RFRA Claus is Coming to Town

Posted: December 22, 2019 by Nazim in Episode!

It’s RFRA-MAS here at the podcast this week, as Brett and Nazim cover two cases involving religious rights before the Supreme Court, (1) Our Lady of Guadalupe School v. Morrisey-Berru (whether the Court can decide employment discrimination cases for religious organizations) and (2) FNU Tanzin v. Tanvir (whether RFRA claims are entitled to money damages.  Law starts at (05:04).

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Anne-otations of Green Gables

Posted: December 15, 2019 by Nazim in Episode!

Listen, the amount you enjoyed/understood the pun in the title to this episode is directly proportionate to how much you’re gonna like this episode, which covers George v. Public.Resource.Org, a case that asks whether or not annotations in the State Code are protected by copyright law.  The law here starts at (07:24), but you’re going to miss subtext and themes in the opening monologue, and plus there’s some substantial condiment talk at the end.

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All (SCOTUS of) American Rejects

Posted: December 8, 2019 by Nazim in Episode!

This week’s episode covers a few cases that have stalled out before making the vaunted grounds of the Supreme Court’s docket.  These cases include Remington Arms v. Soto (Sandy Hook lawsuit on gun advertising), Trump v. Vance (the never-ending quest for Trump’s tax returns), Haidak v. University of Mass (College Due Process), and Syed v. Maryland (the Serial murder case).  Law starts at (05:10).

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There’s plenty to say, but sadly I don’t have time to say it. Please proceed directly to the ballot. Do not pass go, do not collect $200 (shouldn’t that have gone up with inflation?), and do make wondersome thanksgiving sandwiches with your leftovers.


We know you missed it. So, no jibber jabber: here’s the thing.

We’ve all been waiting for this with baited breath. We know. We’re professional breath-baiters. So, with precisely this much ado, and then this much more, here you go:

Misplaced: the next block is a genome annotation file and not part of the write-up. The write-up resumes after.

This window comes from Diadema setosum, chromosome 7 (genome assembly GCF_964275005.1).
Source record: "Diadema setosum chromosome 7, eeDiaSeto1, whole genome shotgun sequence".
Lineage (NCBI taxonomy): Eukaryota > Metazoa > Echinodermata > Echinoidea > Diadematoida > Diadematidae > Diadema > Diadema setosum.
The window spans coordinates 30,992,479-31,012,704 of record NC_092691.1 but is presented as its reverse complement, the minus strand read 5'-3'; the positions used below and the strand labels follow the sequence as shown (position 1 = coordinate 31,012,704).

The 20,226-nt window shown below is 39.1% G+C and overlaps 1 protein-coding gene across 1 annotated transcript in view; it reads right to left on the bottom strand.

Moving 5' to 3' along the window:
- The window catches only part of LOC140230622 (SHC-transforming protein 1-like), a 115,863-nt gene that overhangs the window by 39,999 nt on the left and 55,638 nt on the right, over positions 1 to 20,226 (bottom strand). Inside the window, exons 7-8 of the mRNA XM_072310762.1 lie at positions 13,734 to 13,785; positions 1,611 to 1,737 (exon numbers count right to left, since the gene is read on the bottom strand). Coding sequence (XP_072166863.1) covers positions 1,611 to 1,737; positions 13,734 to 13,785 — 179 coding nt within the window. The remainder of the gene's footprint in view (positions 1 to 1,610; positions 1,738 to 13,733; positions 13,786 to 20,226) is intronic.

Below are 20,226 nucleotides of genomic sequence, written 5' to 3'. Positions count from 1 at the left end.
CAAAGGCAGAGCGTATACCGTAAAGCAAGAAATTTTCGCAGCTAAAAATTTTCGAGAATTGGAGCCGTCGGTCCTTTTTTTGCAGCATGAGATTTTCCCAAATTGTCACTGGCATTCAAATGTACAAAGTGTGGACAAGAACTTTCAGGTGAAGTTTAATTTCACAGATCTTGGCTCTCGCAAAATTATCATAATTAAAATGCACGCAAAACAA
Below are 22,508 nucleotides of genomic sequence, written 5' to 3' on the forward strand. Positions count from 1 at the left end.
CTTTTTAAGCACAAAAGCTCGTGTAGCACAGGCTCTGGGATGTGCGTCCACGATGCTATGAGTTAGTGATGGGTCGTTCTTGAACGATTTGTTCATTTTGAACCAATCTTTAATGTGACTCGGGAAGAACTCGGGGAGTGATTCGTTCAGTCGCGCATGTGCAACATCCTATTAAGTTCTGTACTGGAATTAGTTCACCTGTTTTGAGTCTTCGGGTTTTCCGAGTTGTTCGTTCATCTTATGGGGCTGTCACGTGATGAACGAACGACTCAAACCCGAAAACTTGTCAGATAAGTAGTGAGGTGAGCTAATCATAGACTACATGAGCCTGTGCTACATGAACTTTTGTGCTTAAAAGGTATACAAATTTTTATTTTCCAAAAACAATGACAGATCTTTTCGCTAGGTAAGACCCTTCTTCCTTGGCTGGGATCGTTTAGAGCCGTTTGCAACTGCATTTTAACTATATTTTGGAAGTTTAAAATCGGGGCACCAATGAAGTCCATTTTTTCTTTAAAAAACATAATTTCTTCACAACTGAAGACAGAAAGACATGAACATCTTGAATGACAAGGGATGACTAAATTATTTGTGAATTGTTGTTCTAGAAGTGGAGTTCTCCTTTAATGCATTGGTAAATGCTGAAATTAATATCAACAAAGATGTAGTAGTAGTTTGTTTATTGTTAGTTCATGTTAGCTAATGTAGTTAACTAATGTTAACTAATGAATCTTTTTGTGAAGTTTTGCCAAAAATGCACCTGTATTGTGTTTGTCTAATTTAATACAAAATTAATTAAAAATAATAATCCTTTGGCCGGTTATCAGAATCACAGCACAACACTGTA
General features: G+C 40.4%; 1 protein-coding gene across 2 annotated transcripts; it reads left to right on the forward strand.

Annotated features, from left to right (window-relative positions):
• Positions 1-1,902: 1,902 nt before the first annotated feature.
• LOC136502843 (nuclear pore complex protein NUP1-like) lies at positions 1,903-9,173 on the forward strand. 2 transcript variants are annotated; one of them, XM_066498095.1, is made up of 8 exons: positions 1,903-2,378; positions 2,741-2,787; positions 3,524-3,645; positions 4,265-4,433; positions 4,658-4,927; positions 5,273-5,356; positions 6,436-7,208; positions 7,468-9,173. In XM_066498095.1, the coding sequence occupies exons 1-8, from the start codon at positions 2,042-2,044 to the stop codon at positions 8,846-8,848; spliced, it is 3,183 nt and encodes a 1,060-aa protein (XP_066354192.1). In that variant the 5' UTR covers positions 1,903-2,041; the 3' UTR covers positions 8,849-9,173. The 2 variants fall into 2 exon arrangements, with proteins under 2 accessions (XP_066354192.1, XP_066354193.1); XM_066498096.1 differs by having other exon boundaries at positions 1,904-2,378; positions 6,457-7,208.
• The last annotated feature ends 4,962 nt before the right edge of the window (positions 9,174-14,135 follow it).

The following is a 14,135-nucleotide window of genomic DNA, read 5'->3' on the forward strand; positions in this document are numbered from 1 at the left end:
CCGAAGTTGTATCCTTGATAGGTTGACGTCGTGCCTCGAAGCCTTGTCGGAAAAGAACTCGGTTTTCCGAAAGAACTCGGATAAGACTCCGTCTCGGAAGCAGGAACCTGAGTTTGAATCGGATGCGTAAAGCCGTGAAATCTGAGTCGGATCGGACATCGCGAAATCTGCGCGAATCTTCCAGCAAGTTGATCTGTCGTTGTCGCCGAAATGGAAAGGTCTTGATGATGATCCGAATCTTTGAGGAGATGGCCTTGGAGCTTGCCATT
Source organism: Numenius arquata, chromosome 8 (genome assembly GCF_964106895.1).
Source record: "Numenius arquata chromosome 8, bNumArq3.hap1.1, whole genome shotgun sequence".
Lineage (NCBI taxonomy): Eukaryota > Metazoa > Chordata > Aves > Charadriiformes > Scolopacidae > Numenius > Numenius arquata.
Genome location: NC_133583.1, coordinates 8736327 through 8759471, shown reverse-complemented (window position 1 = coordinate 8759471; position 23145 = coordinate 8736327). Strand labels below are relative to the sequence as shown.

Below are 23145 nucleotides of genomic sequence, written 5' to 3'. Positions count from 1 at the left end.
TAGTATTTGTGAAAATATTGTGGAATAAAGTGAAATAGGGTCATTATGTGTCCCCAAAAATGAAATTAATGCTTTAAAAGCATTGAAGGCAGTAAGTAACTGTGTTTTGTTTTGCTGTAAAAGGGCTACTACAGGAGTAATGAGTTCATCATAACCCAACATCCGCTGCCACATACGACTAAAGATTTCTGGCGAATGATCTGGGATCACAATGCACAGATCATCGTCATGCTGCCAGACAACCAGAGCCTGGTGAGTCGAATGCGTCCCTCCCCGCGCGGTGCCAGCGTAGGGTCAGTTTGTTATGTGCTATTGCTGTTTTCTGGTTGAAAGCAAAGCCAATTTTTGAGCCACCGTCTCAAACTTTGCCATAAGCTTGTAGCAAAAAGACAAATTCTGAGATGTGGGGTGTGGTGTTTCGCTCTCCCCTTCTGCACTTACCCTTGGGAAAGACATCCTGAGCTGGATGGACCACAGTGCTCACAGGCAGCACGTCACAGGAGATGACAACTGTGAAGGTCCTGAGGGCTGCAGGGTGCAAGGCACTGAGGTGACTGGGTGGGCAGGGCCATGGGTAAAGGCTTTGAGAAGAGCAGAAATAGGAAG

Final 2018 Scores

The winner, by a margin of 70 points, is Alyssa, who single-handedly proves that NJ judicial fantasialogisticians have everything we need to understand what’s right and wrong about the world. Kudos to Alyssa: if she keeps this up, maybe we’ll rename the league after her. Or, you know, if she purchases a sponsoring deal. We’ll take interesting food. No, seriously, you know we will.

One note, of the almost-dozen people who posted submissions twice, only one scored better the second time. The clear lesson here is to not overthink what we’re doing. Including this commentary. See you all next season.


It’s that time of the month, again, thank good. Get yourself sorted on our fresh (and abundant) batch of cases that may have some easy outcomes to determine. See? We can play nice when we feel like it, just like Rocky Racoon.

If you have no idea what this is, please click to our somewhat-more-helpful page (trademark pending). In brief, you guess what US Supreme Court justices might do, and compare your guesswork to others. If you guess best, we recognize you somehow. It’s all very specific.

Here’s the link to this month’s ballot.

Do You Wanna Hear a Secret?

Posted: April 21, 2019 by Nazim in Uncategorized

This week’s episode covers the Freedom of Information Act, and how the Court will look at the pending case of Food Market Institute v. Argus Leader Media, which asks whether or not customer information is “confidential” to bar disclosure under FOIA laws.  In the general theme of secrecy, Brett and Nazim share closely held secrets, like who likes Game of Thrones more, and who drinks Mountain Dew.  Law starts at (07:55).

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The Constitutionality of Vampire Laws

Posted: April 14, 2019 by Nazim in Uncategorized

Look out drunks, because Wisconsin is coming for your blood.  This week’s episode covers the case of Mitchell v. Wisconsin, which asks whether the police can take the blood of a passed out drunk driver without a warrant.  Brett and Nazim discuss oral argument in general, previous cases on this topic and which opinion of the Wisconsin Supreme Court is the lesser-est of three evils.  Law starts at (06:05).

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Admin Law Under Attack (???/!!!)

Posted: April 7, 2019 by Nazim in Uncategorized

This week’s case covers Kisor v. Wlkie, which specifically questions whether or not Supreme Court precedent that defers to agency interpretations of their own regulations is Constitutional.  This case covers admin law in general, when a Court should overturn precedent, and whether or not the Constitution permits delegating such power to un-elected officials.  Now, just in case that sounds too serious, the words “The Farts Doctrine” comes up more than once.  Law starts at (03:49).

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